For the most part you are correct. A SOA rig will flex out much better than not. However every year the technology with the leaf spring seems to get better and I see SUA guys getting some pretty good flex out of their rigs.donald said:I have been told I would get a lot more flex out of my jeep if I do a SOA but then again if it is more trouble then it is worth then I probably steer away from this idea then
my axle wrap was so severe the yokes on the rear pumpkin would bind if i really got on it. cracked several u-joint caps and bent several staps that hold the u-joint caps in place.3jeepguy said:also be aware that soa makes the stock springs wear out fast because of the increased flex also be prepared for some serious axle wrap on acceleration and deceleration
I put a soa on my 95, without ever doing anything like this before, everyone said I needed to do a sye and driveshaft well I did my spring over in 03 and put 36" swampers on and Ive never had a problem with vibs or axle wrap I quess im the lucky one.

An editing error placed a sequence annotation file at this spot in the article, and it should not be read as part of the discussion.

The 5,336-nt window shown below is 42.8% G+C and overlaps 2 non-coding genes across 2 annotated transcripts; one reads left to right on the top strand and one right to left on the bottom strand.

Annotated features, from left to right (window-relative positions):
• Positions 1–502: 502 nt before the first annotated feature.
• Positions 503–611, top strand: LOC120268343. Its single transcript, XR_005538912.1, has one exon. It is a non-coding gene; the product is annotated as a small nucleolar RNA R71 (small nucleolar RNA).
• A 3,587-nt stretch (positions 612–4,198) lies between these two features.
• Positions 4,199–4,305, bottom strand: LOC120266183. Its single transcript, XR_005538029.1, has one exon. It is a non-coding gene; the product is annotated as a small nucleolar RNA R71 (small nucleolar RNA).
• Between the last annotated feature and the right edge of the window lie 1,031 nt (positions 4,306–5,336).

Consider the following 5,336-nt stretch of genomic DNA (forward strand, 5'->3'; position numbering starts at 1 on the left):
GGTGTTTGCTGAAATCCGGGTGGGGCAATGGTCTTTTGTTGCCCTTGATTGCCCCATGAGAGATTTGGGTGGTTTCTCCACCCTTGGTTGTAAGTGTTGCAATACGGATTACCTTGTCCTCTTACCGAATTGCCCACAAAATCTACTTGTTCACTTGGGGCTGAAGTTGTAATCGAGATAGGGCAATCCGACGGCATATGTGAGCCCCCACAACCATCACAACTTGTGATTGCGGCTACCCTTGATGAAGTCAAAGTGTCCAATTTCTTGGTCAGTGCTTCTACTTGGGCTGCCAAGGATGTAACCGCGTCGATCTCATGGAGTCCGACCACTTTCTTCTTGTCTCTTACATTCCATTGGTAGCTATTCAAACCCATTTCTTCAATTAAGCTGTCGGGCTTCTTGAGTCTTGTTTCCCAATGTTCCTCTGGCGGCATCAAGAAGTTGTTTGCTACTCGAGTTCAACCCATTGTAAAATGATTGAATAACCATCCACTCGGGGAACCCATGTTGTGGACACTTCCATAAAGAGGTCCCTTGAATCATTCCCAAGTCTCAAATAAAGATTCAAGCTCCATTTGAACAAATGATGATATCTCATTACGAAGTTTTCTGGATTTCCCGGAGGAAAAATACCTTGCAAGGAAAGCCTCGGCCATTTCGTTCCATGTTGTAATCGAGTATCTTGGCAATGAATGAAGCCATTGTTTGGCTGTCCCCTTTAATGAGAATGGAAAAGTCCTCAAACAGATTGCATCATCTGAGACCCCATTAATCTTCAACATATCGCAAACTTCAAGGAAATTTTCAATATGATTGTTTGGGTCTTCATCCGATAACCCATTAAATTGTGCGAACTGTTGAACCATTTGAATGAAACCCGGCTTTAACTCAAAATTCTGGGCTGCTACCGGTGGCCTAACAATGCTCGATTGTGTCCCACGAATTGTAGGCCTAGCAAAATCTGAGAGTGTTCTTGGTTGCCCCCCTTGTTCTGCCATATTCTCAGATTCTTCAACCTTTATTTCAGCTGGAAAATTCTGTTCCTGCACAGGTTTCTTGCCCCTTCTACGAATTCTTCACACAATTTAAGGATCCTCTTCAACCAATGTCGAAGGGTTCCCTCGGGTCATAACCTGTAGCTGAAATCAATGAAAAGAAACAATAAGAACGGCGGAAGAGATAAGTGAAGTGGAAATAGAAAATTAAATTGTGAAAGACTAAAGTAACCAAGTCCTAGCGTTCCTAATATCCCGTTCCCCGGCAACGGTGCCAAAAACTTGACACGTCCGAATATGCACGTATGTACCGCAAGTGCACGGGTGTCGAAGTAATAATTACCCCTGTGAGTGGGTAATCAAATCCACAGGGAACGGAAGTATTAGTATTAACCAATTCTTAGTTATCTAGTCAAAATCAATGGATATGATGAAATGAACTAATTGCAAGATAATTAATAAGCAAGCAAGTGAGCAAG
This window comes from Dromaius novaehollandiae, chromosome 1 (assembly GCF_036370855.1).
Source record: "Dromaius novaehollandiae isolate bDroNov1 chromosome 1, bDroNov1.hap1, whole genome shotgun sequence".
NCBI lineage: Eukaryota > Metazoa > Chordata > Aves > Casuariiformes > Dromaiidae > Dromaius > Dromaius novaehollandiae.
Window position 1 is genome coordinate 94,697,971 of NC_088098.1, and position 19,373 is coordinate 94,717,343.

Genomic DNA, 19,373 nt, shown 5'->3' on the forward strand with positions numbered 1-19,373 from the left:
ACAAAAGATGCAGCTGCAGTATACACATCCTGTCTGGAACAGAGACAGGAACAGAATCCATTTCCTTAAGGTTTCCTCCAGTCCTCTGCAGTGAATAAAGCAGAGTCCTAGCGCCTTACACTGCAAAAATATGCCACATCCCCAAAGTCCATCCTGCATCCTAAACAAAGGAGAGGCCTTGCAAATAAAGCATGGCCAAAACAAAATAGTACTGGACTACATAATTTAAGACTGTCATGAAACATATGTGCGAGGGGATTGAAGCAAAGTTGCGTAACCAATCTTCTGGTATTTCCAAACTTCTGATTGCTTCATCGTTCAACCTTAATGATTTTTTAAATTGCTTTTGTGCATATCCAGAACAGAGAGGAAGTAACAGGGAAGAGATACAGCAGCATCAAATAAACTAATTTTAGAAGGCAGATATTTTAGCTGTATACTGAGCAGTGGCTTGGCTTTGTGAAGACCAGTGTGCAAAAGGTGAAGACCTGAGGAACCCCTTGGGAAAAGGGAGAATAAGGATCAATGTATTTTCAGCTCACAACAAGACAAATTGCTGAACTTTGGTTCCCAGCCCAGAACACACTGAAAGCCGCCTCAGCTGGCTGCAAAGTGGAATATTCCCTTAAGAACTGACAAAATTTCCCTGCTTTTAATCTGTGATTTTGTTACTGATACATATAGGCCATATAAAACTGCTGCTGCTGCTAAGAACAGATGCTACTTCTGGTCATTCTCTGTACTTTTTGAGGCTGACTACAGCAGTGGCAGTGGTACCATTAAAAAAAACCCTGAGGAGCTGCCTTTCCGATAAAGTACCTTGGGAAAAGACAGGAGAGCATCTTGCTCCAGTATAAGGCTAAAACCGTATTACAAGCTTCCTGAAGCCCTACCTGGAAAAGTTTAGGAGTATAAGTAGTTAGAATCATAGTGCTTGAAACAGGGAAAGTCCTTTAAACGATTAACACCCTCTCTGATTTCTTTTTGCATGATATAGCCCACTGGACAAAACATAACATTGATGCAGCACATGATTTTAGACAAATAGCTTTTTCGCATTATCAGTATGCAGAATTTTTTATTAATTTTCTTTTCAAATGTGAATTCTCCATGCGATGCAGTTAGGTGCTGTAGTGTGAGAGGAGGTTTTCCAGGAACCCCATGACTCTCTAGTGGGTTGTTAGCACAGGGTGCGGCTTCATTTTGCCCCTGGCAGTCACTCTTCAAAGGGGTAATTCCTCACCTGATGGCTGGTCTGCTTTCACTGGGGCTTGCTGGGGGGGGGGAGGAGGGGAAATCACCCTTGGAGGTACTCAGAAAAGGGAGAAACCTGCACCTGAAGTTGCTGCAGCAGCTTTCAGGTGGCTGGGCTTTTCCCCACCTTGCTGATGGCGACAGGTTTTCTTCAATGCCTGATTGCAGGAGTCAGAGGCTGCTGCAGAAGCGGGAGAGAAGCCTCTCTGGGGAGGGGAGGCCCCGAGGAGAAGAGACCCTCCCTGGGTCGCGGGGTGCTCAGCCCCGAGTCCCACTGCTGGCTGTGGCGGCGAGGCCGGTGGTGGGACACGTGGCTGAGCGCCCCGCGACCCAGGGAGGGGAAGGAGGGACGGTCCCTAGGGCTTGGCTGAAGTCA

but If I had to do it over I would go with the 4.5" RE far better. I mean the soa with stock springs flexs great and rides like it was stock. just my 2 cents. any more people are going with spring unders. but if your going to save money do the soa. I had $275 in the kit then another 125 for shocks. no biggy.
Asking a question here IS research. Your 'general rule' applies to about everything in life, it you don't know what the frell you are doing, don't do it.I think that the general rule with SOA concersions is... if you have to ask what all is involved, you are not ready to tear into it yourself. .... do a bunch of research first.
Nicely put!Asking a question here IS research. Your 'general rule' applies to about everything in life, it you don't know what the frell you are doing, don't do it.
A SOA is not tough to understand, it just has a lot of things that need understanding. A tall lift means drive line angles change and have to be dealt with. Big tires the lift allows mean axle strength becomes a concern. Relocating the springs means steering geometry is altered, things will hit things that weren't there before. Doing the job right means welding on parts, which leads to getting pinion and caster angles right.
It's very doable, and will come out fine with appropriate forethought. Don't do any part of it halfazz.